Thinking back, I suspect that presenting magic as completely capricious and arbitrary works best in children's books, such as Alan Garner or Susan Cooper. Children are used to not understanding the whys and wherefores and are typically fiercely loyal to the Rule of Cool. I wonder if the ideal for adult fiction might be a colourful glaze of muddle and mystery, but with tantalizing hints of a systematic structure behind it, which the characters may or may not perceive.

Man, this is turning into a long ramble. There were some other points I wanted to bring up, such as how systematized magic ought to supplant at least some aspects of "actual" cultures, but I'll call it a night for fear of clogging the tubes.

Marion Sipe said...

Oooh! Discussion! I *love* discussion! :-D (splitting this into two commments because of length.)

I think that would be very interesting! And I can absolutely see there being conflict over such items, because of the power they grant. I actually have a short story planned around a woman who has the ability to heal, but it comes from a stone she has rather than from herself, and the fighting that happens because of it. I think that's an interesting point to raise in such a narrative! In general, I'd like to see more discussion about all of this from the characters' points of view. So often, I find, we see discussions of the social repercussions of magic limited to one view point, or to the conflict between two extreme view points (i.e. magic all good vs. magic all bad or good magic vs. bad magic).

However, there are so many social questions that could and would arise around a magical system. The ethics of it (not just whether it is ethical to use it), the way it could be used to separate one group of people from another, even the fact that--if some people can use it and some people can't--it could create a very real fear in those who can't. Especially if there's no way to defend themselves without the ability to use magic.

Well, I think that you have to take the reader's understanding of the magic system into account. An organized system is much easier for a reader to understand. If you have to spend half the story explaining how the system works, you have to make those explanations extremely interesting and relevant. That's not to say that such a story can't be good, but it's more time and effort than a lot of writers want to put into it. And, while random--or seemingly random--magic is just as realistic as non-random/ordered magic, it makes it very hard for the reader to understand what can and can't happen. It makes a story feel less foreshadowable and (though I really hate to use the word) predictable. What I mean by that is that the reader can start to feel like the author is just pulling it all out of their ass, and that they can make anything happen any time they want. Which can make a reader lose confidence in the author, and lose patience with the story.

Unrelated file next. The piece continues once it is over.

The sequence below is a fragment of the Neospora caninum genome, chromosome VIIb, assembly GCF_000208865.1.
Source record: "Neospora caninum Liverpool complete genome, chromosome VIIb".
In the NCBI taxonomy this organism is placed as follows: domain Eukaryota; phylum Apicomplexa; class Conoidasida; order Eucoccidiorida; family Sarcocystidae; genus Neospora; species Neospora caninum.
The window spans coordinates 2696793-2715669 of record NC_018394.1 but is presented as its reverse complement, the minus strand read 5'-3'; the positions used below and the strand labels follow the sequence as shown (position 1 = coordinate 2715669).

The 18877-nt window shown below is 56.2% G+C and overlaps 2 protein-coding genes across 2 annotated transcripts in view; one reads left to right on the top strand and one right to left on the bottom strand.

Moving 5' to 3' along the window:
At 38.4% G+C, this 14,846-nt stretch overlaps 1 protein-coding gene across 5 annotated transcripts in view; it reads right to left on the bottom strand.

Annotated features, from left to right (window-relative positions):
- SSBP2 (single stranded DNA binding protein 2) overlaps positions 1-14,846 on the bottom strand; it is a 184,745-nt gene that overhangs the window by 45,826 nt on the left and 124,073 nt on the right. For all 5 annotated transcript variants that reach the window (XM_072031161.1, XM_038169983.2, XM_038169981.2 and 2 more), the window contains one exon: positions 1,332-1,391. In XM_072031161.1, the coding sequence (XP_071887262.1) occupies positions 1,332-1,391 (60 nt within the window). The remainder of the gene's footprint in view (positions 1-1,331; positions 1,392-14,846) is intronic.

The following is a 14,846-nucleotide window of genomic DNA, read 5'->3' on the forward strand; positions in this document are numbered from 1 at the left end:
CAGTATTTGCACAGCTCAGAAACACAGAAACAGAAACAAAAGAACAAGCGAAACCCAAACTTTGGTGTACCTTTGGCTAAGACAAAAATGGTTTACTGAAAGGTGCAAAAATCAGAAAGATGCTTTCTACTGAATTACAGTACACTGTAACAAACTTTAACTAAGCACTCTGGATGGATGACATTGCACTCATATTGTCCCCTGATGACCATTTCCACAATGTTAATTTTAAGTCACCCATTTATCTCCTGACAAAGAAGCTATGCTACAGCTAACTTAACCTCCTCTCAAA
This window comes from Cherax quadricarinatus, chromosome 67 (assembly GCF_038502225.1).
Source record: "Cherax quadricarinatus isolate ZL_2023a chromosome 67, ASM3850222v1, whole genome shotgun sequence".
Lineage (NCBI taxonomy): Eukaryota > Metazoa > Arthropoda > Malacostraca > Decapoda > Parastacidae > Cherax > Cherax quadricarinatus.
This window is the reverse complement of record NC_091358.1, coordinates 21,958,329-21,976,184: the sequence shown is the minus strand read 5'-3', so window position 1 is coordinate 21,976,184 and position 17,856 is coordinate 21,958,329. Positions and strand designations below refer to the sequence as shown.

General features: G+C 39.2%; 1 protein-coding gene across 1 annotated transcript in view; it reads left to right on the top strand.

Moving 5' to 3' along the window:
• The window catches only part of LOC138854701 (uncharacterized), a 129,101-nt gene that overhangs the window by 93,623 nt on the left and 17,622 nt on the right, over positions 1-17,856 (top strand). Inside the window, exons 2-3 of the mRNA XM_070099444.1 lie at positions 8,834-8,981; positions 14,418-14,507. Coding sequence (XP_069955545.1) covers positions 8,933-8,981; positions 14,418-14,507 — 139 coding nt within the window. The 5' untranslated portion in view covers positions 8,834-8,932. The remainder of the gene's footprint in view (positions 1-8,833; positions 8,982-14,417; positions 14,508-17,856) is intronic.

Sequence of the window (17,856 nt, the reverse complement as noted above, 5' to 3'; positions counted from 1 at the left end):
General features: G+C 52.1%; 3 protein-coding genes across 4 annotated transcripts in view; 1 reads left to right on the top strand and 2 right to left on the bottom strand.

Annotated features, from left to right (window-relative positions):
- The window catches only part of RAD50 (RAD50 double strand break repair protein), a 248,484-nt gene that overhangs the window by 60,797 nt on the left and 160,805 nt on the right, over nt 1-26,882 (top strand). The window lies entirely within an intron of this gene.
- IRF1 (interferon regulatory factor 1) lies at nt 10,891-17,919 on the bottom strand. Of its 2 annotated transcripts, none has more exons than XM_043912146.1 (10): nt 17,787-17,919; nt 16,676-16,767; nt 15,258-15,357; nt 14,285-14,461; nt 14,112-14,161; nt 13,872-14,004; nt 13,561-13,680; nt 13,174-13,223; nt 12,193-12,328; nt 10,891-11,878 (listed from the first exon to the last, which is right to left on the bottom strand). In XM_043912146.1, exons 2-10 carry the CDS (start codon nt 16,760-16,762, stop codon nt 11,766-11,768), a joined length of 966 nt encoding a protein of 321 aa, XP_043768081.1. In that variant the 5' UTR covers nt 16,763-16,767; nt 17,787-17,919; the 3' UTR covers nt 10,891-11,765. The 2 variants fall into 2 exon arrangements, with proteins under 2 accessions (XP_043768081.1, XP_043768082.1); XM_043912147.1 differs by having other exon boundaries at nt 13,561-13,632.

However, I do think it would be interesting to read a story in which the author is very clear that the character's understanding of magic is limited and growing.

A story, for instance, in which one of the characters is a magical researcher, working to gather new bits of magical understanding, could be really fun! I did that a bit with Born of This Soil. The main character lives in a nation where the magic-wielders tried to take over another nation and so were conquered. The knowledge of magic that remains is sketchy, and the main character is working without a net, trying to figure out how to use it to do the things she has to do.

Marion Sipe said...

For me, I think, it's very important in such a narrative that the reader still feel as if the magic system is cohesive and for it to have internal consistency in a way the reader can understand. It should feel to the reader as if it all belongs together and pulls from the same sorts of theories and practices. Once you lose that cohesion, I think it's hard for the reader to follow.